Commercially operated by GeoEye.
Launched in September 2008, GeoEye-1 has one of the highest spatial resolutions among commercial satellite sensors. From the same company that operates IKONOS (GeoEye) comes GeoEye-1, a spaceborne multispectral sensor with a panchromatic band (.41 meters) and 4 multispectral bands (blue, green, red, and near infrared, at 1.65 meters). The sensor has the ability to rotate any direction and can acquire images up to 60 degrees off nadir.
GeoEye-1 data is very useful for studying surface conditions on a fine scale. Its short return interval (3 days) is also advantageous for observing changing conditions and increases the chance of getting cloud and smoke free scenes. There are two potential drawbacks of using GeoEye-1 data. First, the cost of acquiring the imagery is very high. Unlike sensors such as Landsat and MODIS which are continually acquiring and archiving data, GeoEye-1 imagery is gathered on-demand. Purchasing archived images, however, will cut your costs in half. Second, the high spatial resolution of the data makes it challenging to work with for very large (e.g., bigger than 50,000 ac) landscapes.
The panchromatic band has a spatial resolution of .41 meters at nadir. The 4 color bands have a spatial resolution of 1.65 meters at nadir. Images acquired at off-nadir angles will have spatial resolutions greater than what is listed above. GeoEye-1 data is gathered in 11-bit radiometric precision (pixels can have values from 0 to 2,047) but can also be scaled down to 8-bits (0-256).
Swath width of GeoEye-1 is 15.2 km at nadir. Scene sizes are customizable, and you pay for only the imagery within your study area. For large areas, multiple passes may be required. Thus, several smaller images will need to be combined to get a seamless image for the larger area.
GeoEye-1 is in a sun synchronous orbit and flies at an altitude of 681 km above the Earth. With the ability to position the camera at off-nadir angles, GeoEye-1 can re-image a place on Earth approximately every 3 days. If extreme off-nadir angles are not acceptable, then revisit times increase.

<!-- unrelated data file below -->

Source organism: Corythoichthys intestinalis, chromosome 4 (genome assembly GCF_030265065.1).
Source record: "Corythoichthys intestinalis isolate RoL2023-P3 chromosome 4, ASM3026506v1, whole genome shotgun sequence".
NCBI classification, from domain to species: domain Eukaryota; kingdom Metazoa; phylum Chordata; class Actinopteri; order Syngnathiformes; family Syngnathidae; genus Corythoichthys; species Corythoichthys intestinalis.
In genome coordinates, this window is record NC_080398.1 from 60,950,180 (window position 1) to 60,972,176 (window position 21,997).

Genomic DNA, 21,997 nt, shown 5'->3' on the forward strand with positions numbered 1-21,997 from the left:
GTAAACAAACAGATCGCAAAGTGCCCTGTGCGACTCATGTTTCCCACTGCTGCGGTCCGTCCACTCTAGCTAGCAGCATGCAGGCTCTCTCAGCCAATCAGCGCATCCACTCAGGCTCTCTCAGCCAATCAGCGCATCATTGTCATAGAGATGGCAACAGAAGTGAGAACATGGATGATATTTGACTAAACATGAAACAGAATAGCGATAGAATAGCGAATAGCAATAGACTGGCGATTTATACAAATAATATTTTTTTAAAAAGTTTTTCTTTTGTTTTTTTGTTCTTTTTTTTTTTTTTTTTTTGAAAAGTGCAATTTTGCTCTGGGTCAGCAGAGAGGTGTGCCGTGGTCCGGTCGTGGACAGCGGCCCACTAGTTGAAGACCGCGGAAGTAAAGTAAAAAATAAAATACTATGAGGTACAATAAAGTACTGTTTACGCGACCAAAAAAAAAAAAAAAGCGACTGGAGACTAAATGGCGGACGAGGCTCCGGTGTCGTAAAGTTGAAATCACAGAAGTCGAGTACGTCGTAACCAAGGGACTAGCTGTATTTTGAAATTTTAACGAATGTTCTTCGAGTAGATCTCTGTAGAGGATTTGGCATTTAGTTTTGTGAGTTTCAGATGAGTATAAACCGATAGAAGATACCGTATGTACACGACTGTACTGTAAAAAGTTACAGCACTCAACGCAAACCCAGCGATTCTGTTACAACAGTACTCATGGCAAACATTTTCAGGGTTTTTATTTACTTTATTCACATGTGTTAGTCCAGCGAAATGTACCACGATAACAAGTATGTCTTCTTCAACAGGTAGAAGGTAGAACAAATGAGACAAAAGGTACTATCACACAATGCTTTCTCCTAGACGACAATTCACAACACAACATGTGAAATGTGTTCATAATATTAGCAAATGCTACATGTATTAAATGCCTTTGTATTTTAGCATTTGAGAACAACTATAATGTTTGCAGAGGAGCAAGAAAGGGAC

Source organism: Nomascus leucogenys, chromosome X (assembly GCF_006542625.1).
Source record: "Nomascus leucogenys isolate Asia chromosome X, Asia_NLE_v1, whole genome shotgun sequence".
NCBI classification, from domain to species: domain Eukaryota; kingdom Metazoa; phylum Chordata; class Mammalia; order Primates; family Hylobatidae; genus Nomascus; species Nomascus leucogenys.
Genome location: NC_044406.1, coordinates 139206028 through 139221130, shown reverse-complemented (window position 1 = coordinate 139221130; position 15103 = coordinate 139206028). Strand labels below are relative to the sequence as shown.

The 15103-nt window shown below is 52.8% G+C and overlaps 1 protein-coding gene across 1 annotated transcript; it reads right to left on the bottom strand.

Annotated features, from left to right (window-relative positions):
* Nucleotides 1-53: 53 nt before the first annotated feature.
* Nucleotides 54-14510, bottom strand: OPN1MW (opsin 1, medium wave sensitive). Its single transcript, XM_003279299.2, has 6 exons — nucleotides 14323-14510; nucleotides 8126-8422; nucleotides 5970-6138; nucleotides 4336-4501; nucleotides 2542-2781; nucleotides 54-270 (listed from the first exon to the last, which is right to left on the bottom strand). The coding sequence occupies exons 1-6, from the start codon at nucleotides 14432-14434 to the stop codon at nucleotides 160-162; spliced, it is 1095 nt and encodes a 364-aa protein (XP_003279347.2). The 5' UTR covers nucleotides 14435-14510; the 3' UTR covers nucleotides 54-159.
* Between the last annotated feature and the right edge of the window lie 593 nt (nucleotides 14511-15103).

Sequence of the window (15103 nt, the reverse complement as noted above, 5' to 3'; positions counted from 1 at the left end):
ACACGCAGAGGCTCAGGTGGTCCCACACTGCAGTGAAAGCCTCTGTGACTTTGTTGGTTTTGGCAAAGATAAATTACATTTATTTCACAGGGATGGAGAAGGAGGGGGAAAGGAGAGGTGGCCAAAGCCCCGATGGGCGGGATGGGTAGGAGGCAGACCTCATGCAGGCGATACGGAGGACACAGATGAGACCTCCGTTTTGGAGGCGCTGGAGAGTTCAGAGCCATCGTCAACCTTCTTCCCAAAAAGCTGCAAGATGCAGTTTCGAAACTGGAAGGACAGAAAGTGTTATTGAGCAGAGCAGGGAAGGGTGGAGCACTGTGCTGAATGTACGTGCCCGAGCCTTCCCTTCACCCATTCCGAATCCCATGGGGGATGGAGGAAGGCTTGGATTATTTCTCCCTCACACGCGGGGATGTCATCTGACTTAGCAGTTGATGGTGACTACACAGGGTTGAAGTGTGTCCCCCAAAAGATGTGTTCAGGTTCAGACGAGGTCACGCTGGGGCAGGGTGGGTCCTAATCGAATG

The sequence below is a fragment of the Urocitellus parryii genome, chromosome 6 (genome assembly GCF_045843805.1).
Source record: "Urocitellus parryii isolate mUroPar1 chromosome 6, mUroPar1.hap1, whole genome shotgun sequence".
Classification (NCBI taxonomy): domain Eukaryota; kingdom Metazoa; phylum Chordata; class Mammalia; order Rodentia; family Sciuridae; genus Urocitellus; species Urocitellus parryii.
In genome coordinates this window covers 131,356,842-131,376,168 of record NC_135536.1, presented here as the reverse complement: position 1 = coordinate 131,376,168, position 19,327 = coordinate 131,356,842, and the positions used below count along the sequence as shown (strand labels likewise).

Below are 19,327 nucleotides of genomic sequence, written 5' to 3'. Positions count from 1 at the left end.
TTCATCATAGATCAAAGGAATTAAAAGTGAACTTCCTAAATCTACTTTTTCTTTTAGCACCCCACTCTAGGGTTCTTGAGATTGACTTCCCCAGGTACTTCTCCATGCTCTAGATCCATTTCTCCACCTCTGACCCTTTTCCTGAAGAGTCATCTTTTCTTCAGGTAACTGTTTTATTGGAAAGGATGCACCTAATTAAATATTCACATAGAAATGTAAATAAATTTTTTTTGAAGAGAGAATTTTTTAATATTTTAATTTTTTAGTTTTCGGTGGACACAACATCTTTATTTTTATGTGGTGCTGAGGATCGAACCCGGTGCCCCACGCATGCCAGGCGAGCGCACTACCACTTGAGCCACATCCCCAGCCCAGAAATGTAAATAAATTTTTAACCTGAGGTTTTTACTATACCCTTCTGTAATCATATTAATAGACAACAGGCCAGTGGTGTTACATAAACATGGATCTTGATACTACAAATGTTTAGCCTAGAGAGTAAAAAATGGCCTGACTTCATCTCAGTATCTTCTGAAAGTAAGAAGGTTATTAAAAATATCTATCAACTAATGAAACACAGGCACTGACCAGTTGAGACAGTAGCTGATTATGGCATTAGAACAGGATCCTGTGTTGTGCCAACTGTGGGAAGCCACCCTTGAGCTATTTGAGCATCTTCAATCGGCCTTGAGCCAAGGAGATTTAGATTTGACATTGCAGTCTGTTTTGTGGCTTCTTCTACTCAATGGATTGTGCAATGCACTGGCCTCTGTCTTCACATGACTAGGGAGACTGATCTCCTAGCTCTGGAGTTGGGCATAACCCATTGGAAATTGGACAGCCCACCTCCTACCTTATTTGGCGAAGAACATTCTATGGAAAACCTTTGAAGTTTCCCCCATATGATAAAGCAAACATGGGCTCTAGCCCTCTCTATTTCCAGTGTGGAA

All information regarding GeoEye-1 products is available on the GeoEye website. http://www.geoeye.com/CorpSite/
From GeoEye you can get georeferenced images (Geo), orthorectified (terrain corrected, Geo Professional) images, or stereo images (GeoStereo). Scene sizes can be customized to fit your area of interest. Image costs for Geo products are $12.50 per km2 for archived images, and $25 per km2 for new acquisitions. Geo Professional products cost $30 per km2. Images can be retrieved through an FTP site or mailed.
Products can also be purchased through many of GeoEye’s channel partners. Some of the companies sell higher processed products and some of the companies might sell images at reduced costs. A list of resellers can be found here. http://www.geoeye.com/CorpSite/products-and-services/channel-partners/Default.aspx.
Because GeoEye-1 is commercially operated, there are some licensing restrictions regarding image usage and sharing. Please consult with GeoEye to get the level of licensing that is appropriate for your research or project.
GeoEye-1 imagery is primarily distributed in a Geotiff format making it user friendly for geographic information systems such as ArcGIS and common image processing software.
* Shruthi et al. (2011) This paper investigates the use of object-oriented image analysis (OOA) to extract gully erosion features from satellite imagery, using a combination of topographic, spectral, shape (geometric) and contextual information obtained from IKONOS and GEOEYE-1 data. A rule-set was developed and tested for a semi-arid to sub-humid region in Morocco.
GeoEye-1 images usually come in a user friendly Geotiff format, which is preferred because of its easy integration with GIS platforms like ArcGIS and image processing programs such as Erdas Imagine and ENVI. The size of the files will depend on the extent of the scene, but because of its fine resolution, GeoEye-1 data can be very large (1 GB or more).
* Shruthi R, Kerle N, Jetten V. 2011. Object-based gully feature extraction using high spatial resolution imagery. Geomorphology 134 (3-4): 260-268.
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